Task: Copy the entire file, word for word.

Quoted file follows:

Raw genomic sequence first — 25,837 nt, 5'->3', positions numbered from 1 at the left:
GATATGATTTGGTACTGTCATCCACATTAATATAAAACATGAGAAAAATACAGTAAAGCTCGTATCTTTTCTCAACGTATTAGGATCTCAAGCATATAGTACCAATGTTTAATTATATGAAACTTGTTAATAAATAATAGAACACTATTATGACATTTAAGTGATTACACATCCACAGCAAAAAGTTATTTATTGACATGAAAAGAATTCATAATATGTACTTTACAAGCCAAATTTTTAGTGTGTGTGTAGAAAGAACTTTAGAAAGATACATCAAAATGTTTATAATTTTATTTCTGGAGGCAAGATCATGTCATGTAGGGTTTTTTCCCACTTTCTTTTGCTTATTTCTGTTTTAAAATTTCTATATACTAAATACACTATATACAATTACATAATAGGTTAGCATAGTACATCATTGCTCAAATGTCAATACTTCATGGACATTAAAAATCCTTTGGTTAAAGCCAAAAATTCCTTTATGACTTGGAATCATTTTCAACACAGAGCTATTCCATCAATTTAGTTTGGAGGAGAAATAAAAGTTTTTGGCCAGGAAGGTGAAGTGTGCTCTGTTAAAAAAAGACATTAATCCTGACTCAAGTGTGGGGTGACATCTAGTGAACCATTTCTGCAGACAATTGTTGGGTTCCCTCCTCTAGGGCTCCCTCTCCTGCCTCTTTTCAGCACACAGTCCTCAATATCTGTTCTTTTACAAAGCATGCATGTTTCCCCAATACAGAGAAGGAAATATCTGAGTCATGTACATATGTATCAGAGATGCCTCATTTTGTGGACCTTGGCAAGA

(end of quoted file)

Raw genomic sequence first — 25,837 nt, 5'->3', positions numbered from 1 at the left:
GATATGATTTGGTACTGTCATCCACATTAATATAAAACATGAGAAAAATACAGTAAAGCTCGTATCTTTTCTCAACGTATTAGGATCTCAAGCATATAGTACCAATGTTTAATTATATGAAACTTGTTAATAAATAATAGAACACTATTATGACATTTAAGTGATTACACATCCACAGCAAAAAGTTATTTATTGACATGAAAAGAATTCATAATATGTACTTTACAAGCCAAATTTTTAGTGTGTGTGTAGAAAGAACTTTAGAAAGATACATCAAAATGTTTATAATTTTATTTCTGGAGGCAAGATCATGTCATGTAGGGTTTTTTCCCACTTTCTTTTGCTTATTTCTGTTTTAAAATTTCTATATACTAAATACACTATATACAATTACATAATAGGTTAGCATAGTACATCATTGCTCAAATGTCAATACTTCATGGACATTAAAAATCCTTTGGTTAAAGCCAAAAATTCCTTTATGACTTGGAATCATTTTCAACACAGAGCTATTCCATCAATTTAGTTTGGAGGAGAAATAAAAGTTTTTGGCCAGGAAGGTGAAGTGTGCTCTGTTAAAAAAAGACATTAATCCTGACTCAAGTGTGGGGTGACATCTAGTGAACCATTTCTGCAGACAATTGTTGGGTTCCCTCCTCTAGGGCTCCCTCTCCTGCCTCTTTTCAGCACACAGTCCTCAATATCTGTTCTTTTACAAAGCATGCATGTTTCCCCAATACAGAGAAGGAAATATCTGAGTCATGTACATATGTATCAGAGATGCCTCATTTTGTGGACCTTGGCAAGA